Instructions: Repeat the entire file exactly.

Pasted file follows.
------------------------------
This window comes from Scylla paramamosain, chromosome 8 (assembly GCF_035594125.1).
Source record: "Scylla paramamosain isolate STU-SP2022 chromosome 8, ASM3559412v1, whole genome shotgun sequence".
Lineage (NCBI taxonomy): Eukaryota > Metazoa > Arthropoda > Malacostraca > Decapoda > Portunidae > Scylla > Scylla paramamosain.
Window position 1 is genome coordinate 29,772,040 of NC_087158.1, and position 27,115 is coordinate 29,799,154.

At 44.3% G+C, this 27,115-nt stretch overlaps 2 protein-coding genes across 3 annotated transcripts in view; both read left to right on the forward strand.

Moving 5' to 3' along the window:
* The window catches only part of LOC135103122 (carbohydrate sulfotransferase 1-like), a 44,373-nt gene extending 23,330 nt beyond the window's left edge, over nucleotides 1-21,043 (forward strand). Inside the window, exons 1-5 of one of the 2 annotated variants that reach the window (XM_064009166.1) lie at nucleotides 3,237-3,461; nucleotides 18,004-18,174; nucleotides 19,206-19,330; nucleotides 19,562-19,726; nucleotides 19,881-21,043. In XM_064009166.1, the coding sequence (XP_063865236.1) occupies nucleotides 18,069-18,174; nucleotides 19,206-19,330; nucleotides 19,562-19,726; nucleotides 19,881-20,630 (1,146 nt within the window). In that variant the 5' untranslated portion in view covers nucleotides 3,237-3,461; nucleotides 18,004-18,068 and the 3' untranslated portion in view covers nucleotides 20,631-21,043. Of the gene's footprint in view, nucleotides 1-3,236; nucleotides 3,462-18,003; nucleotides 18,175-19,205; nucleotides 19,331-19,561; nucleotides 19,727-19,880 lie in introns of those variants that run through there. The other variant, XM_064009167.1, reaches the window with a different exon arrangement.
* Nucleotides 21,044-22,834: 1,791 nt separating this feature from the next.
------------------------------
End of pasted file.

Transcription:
This window comes from Scylla paramamosain, chromosome 8 (assembly GCF_035594125.1).
Source record: "Scylla paramamosain isolate STU-SP2022 chromosome 8, ASM3559412v1, whole genome shotgun sequence".
Lineage (NCBI taxonomy): Eukaryota > Metazoa > Arthropoda > Malacostraca > Decapoda > Portunidae > Scylla > Scylla paramamosain.
Window position 1 is genome coordinate 29,772,040 of NC_087158.1, and position 27,115 is coordinate 29,799,154.

At 44.3% G+C, this 27,115-nt stretch overlaps 2 protein-coding genes across 3 annotated transcripts in view; both read left to right on the forward strand.

Moving 5' to 3' along the window:
* The window catches only part of LOC135103122 (carbohydrate sulfotransferase 1-like), a 44,373-nt gene extending 23,330 nt beyond the window's left edge, over nucleotides 1-21,043 (forward strand). Inside the window, exons 1-5 of one of the 2 annotated variants that reach the window (XM_064009166.1) lie at nucleotides 3,237-3,461; nucleotides 18,004-18,174; nucleotides 19,206-19,330; nucleotides 19,562-19,726; nucleotides 19,881-21,043. In XM_064009166.1, the coding sequence (XP_063865236.1) occupies nucleotides 18,069-18,174; nucleotides 19,206-19,330; nucleotides 19,562-19,726; nucleotides 19,881-20,630 (1,146 nt within the window). In that variant the 5' untranslated portion in view covers nucleotides 3,237-3,461; nucleotides 18,004-18,068 and the 3' untranslated portion in view covers nucleotides 20,631-21,043. Of the gene's footprint in view, nucleotides 1-3,236; nucleotides 3,462-18,003; nucleotides 18,175-19,205; nucleotides 19,331-19,561; nucleotides 19,727-19,880 lie in introns of those variants that run through there. The other variant, XM_064009167.1, reaches the window with a different exon arrangement.
* Nucleotides 21,044-22,834: 1,791 nt separating this feature from the next.